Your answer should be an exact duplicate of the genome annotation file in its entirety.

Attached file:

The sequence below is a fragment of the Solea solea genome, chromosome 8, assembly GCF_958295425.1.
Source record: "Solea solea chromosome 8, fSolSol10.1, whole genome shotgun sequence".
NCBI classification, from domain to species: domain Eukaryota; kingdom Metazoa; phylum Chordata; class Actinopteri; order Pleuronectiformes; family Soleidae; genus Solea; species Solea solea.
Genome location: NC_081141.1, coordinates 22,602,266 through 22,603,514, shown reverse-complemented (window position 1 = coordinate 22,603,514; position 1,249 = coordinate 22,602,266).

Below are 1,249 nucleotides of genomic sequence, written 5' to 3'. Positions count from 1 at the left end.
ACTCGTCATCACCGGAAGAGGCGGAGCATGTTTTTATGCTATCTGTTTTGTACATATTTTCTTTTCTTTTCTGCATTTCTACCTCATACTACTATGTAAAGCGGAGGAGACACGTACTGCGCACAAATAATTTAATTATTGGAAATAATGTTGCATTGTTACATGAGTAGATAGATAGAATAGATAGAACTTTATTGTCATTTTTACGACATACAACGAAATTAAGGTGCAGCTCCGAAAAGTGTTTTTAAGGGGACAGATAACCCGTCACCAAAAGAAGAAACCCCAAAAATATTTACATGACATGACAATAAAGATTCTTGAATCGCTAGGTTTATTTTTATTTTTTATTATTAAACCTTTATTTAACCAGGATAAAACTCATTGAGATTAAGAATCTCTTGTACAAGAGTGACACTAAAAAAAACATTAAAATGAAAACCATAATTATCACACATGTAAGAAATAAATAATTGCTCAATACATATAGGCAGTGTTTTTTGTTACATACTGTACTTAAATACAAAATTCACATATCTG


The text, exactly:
The sequence below is a fragment of the Solea solea genome, chromosome 8, assembly GCF_958295425.1.
Source record: "Solea solea chromosome 8, fSolSol10.1, whole genome shotgun sequence".
NCBI classification, from domain to species: domain Eukaryota; kingdom Metazoa; phylum Chordata; class Actinopteri; order Pleuronectiformes; family Soleidae; genus Solea; species Solea solea.
Genome location: NC_081141.1, coordinates 22,602,266 through 22,603,514, shown reverse-complemented (window position 1 = coordinate 22,603,514; position 1,249 = coordinate 22,602,266).

Below are 1,249 nucleotides of genomic sequence, written 5' to 3'. Positions count from 1 at the left end.
ACTCGTCATCACCGGAAGAGGCGGAGCATGTTTTTATGCTATCTGTTTTGTACATATTTTCTTTTCTTTTCTGCATTTCTACCTCATACTACTATGTAAAGCGGAGGAGACACGTACTGCGCACAAATAATTTAATTATTGGAAATAATGTTGCATTGTTACATGAGTAGATAGATAGAATAGATAGAACTTTATTGTCATTTTTACGACATACAACGAAATTAAGGTGCAGCTCCGAAAAGTGTTTTTAAGGGGACAGATAACCCGTCACCAAAAGAAGAAACCCCAAAAATATTTACATGACATGACAATAAAGATTCTTGAATCGCTAGGTTTATTTTTATTTTTTATTATTAAACCTTTATTTAACCAGGATAAAACTCATTGAGATTAAGAATCTCTTGTACAAGAGTGACACTAAAAAAAACATTAAAATGAAAACCATAATTATCACACATGTAAGAAATAAATAATTGCTCAATACATATAGGCAGTGTTTTTTGTTACATACTGTACTTAAATACAAAATTCACATATCTG